- Publish Date
- Friday, 9 July 2021, 9:48AM
Woodstock 1999 was a complete and utter disaster. Poor planning and intense heat led to one of the most infamous music events in modern history (nothing can beat Fyre Festival). The disgruntled crowd quickly turned violent, at one point setting fires on the festival grounds. There were also reports of sexual assault and rape, as well as looting and vandalism. And now there's a documentary called Woodstock 99: Peace, Love, and Rage that's all about how and why chaos ensued on that grim July weekend in upstate New York.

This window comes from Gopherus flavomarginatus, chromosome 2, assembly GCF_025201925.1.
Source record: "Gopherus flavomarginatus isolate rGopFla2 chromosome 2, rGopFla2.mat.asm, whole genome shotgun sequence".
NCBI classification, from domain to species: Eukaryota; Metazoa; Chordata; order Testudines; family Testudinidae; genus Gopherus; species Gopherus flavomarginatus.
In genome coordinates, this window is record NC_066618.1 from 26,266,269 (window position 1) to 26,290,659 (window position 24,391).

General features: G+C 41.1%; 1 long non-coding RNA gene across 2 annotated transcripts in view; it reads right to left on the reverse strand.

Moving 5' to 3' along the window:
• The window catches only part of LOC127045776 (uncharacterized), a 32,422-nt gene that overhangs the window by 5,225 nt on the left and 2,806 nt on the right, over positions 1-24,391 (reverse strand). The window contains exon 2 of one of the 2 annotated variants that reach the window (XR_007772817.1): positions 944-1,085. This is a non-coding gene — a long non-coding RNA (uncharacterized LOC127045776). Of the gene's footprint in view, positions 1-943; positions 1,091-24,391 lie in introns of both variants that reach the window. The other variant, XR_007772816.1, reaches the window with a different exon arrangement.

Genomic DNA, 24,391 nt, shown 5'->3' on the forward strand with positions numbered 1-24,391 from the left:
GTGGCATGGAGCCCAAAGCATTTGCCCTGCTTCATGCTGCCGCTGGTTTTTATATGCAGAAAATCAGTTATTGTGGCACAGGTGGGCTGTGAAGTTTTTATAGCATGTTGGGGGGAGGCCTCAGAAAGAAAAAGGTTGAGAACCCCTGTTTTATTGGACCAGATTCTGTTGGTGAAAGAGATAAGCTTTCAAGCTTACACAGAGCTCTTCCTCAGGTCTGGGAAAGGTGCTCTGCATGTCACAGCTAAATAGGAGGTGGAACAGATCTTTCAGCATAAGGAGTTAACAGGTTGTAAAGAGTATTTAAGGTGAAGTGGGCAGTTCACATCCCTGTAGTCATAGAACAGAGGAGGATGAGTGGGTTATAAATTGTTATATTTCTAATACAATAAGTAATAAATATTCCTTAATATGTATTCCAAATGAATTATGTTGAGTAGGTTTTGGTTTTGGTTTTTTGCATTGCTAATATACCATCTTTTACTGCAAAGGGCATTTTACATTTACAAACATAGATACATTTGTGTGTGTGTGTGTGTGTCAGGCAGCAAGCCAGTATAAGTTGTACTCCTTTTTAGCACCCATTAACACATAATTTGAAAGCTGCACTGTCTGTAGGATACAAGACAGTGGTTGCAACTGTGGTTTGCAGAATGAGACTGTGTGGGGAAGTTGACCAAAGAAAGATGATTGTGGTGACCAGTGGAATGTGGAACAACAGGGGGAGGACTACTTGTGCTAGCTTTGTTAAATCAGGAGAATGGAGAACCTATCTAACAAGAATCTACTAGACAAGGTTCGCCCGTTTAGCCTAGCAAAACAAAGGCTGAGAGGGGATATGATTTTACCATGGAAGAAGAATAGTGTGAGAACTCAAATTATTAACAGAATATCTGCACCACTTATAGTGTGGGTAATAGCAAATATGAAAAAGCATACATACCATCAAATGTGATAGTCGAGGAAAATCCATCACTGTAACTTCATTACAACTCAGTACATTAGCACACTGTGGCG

Directed by Garret Price and executive produced by Bill Simmons, Woodstock 99 tells the horrific story of “the day the nineties died.” The festival's organizers Michael Lang and John Scher discuss Woodstock's pitfalls, while artists who performed during the three-day festival, including Korn’s Jonathan Davis, The Roots’ Tariq “Black Thought” Trotter, Jewel, Moby, Creed’s Scott Stapp, and The Offspring, remember their experiences. Culture critics Wesley Morris, Maureen Callahan, and Steven Hyden are also interviewed, as well as some festival goers.
“We got off the bus,” Moby recalls in the trailer. “And I thought: something’s not right.”
Woodstock 99: Peace, Love, and Rage is slated to premiere July 23 (the festival took place July 22-25, 1999) on HBO and HBO Max. Watch the trailer above.
This article was first published on iheart.com and is republished here with permission